Ask the Experts: Inflammation
For October’s Ask the Experts Blog, we are talking about inflammation. We are very excited to have worked with Dr. Mallory Mahoney ND, RAc, a Naturopathic Doctor and Acupuncturist of Four Seasons Natural Health in Petoskey.
According the Association of Accredited Naturopathic Medical Colleges, naturopathic doctors mix conventional diagnosis and treatment with natural medicine. Naturopathic Doctors are concerned with many topics including nutrition, herbal remedies, healthy lifestyle, the healing power of the body, and lifestyle and physical medicine.
Dr. Mallory also practices acupuncture, which is a technique derived from ancient Chinese medicine that involves sticking very thin needles at specific points in the body in order to balance the body’s energy and promote healing, energy flow, and pain reduction.
1. What is inflammation?
Inflammation isn’t actually a thing, but more of a process.
Inflammation is the body’s response to a harmful substance or event, such as bacteria/viruses or an injury. When your body senses a foreign organism or there is damage to the tissue, there is an immune system response to help the body defend itself, and that response is inflammation. This response includes white blood cells and their byproducts which all act as the defense system and allow our bodies to manage any form of attack.
2. How damaging is inflammation to our health?
Inflammation in the acute stage is actually completely necessary for survival. Our bodies sense foreign organisms like bacteria and viruses before the actual infection even sets in, and gets to work. Without the inflammatory response, we simply wouldn’t fight any infection of any kind and we wouldn’t be able to overcome illness. Additionally, when we injure ourselves, whether it’s a scrape or a broken bone, we need inflammation to help prevent any sort of infection from starting and begin the healing process. However, when we experience inflammation for a long time, longer than would be expected for the particular illness or injury it becomes chronic and can then start to cause damage to the surrounding tissues. Chronic inflammation is more common in poor healing wounds or injuries, as well as auto-immune diseases or chronic conditions like arthritis.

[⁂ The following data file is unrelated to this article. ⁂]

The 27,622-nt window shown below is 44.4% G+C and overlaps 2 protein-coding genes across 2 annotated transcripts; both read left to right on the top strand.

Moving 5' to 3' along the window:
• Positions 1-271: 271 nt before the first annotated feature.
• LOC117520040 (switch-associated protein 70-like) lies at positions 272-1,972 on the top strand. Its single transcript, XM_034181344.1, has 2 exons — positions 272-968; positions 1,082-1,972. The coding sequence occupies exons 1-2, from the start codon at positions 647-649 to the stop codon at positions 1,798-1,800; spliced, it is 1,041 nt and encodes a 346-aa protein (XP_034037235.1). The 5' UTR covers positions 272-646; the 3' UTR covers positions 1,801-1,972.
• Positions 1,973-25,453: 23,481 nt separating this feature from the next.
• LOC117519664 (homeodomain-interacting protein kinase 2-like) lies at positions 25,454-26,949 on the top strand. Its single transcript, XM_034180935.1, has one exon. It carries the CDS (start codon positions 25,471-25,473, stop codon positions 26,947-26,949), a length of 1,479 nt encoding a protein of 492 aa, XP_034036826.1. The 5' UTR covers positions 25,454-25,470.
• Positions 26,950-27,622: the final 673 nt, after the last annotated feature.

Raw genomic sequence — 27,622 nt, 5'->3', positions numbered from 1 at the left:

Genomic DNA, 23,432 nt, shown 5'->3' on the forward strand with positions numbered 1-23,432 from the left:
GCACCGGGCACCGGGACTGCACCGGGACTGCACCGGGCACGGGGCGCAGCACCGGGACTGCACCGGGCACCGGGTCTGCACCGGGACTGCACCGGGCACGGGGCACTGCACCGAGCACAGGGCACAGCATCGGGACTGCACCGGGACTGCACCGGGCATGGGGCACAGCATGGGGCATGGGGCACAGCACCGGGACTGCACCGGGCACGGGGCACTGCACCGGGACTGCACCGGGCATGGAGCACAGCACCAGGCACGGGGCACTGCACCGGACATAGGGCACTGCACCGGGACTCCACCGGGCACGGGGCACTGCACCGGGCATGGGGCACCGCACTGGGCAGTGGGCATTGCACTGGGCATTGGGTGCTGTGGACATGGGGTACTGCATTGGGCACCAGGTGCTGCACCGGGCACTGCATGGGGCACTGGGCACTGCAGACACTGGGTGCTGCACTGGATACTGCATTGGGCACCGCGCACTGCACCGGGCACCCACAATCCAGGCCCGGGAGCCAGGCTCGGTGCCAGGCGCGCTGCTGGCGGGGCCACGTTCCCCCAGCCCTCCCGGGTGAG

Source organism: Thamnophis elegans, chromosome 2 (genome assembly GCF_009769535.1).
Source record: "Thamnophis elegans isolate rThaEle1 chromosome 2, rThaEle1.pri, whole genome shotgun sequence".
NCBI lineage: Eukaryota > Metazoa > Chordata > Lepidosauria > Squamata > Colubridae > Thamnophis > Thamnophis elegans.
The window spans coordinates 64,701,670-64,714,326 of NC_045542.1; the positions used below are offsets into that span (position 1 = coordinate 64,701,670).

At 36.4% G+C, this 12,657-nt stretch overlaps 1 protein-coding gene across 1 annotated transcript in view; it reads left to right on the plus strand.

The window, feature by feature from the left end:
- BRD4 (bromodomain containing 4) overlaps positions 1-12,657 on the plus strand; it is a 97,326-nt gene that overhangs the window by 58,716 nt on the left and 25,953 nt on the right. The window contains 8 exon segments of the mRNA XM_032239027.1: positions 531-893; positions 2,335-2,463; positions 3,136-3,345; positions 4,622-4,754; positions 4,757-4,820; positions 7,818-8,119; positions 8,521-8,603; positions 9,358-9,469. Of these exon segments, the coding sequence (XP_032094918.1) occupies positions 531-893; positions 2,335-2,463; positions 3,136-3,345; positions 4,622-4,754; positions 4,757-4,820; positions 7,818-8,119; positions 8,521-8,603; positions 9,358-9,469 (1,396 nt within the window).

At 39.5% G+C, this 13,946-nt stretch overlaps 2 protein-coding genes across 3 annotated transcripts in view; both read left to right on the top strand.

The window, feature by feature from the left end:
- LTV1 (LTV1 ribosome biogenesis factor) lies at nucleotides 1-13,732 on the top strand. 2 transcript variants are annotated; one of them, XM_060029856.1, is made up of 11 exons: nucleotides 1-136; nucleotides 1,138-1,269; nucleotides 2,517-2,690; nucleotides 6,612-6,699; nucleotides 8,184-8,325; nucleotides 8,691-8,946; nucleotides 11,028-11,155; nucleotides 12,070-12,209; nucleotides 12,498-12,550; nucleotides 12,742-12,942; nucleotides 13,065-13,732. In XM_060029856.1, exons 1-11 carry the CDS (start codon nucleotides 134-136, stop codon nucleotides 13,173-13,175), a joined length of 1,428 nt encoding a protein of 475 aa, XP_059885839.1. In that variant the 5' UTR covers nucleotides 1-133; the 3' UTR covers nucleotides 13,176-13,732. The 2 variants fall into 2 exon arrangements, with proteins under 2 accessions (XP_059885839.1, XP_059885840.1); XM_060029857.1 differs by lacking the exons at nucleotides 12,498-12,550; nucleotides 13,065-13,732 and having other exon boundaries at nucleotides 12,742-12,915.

3. What are some symptoms of chronic inflammation?
The symptoms of acute and chronic inflammation are generally the same and include:
loss of function
Often these symptoms are more intense in acute inflammation, particularly the redness, swelling and heat. However, just because our bodies have gone from the acute phase to the chronic phase and the external signs have reduced, the pain and loss of function may persist. It is very important for us to pay attention to our bodies and make sure we have truly healed, but if we are feeling somewhat better while still having some pain and reduced function we may still have a problem.
4. Do I feel pain when I have inflammation?
Generally people feel pain with inflammation in both the acute and chronic stages with the pain in acute inflammation tending to be more intense. However, some conditions such as autoimmune diseases may cause chronic inflammation throughout the body with a wide variety of pain levels. These diseases may have no pain, a lot of pain, or pain that comes and goes without a clear pattern.
5. How to cope with/control inflammation?
While inflammation is necessary for our body to fight infection and heal injury, it can be important to manage the level of inflammation to prevent long term issues or reduce pain. Acute inflammation can often be treated with simple actions like using ice/cold packs and resting and elevating the affected area. Chronic inflammation and the diseases that cause them often require more substantial management including: diet, nutritional supplements, manual or physical therapy, acupuncture, and healthy lifestyle habits like exercise and getting plenty of sleep.
6. When to seek out help from a doctor or provider for my inflammation?
We all know that the inflammation related to a common cold can be managed at home, however sometimes our illnesses require more attention and treatment. This can also be true for injuries that may have started off small, but may have been more severe than you initially thought. So it is best to go to a doctor:
● If you are feeling ill and are unable to control your fever or consume enough fluids and food.
● A seemingly small injury has continued to be very painful for more than a couple of days,
● If you have a cut or scrape that becomes red, hot, swollen and shows signs of an unhealing infection like weeping or oozing pus.
● Anyone managing a chronic autoimmune disease should definitely have regular visits to manage the long standing inflammation in order to prevent joint, tissue or organ damage and worsening of the disease.
7. Is there anything else you would like us to know about inflammation?
Inflammation can be managed naturally in a lot of ways, and doesn’t always require medications like ibuprofen for relief. For acute inflammation from an injury follow the RICE method: rest, ice, compression and elevation. When treating a musculoskeletal injury, heat packs often feel very good, however it is important to follow any heat treatment with cold. The heat will increase blood flow and bring those beneficial inflammatory products into the area, but the cold treatment is needed to help disperse the extra fluids and immune cells back out of the area to be recycled and prevent unnecessary swelling. Lastly, natural treatments in conjunction with the required medication can significantly improve symptoms and daily life of anyone suffering from a chronic inflammatory condition.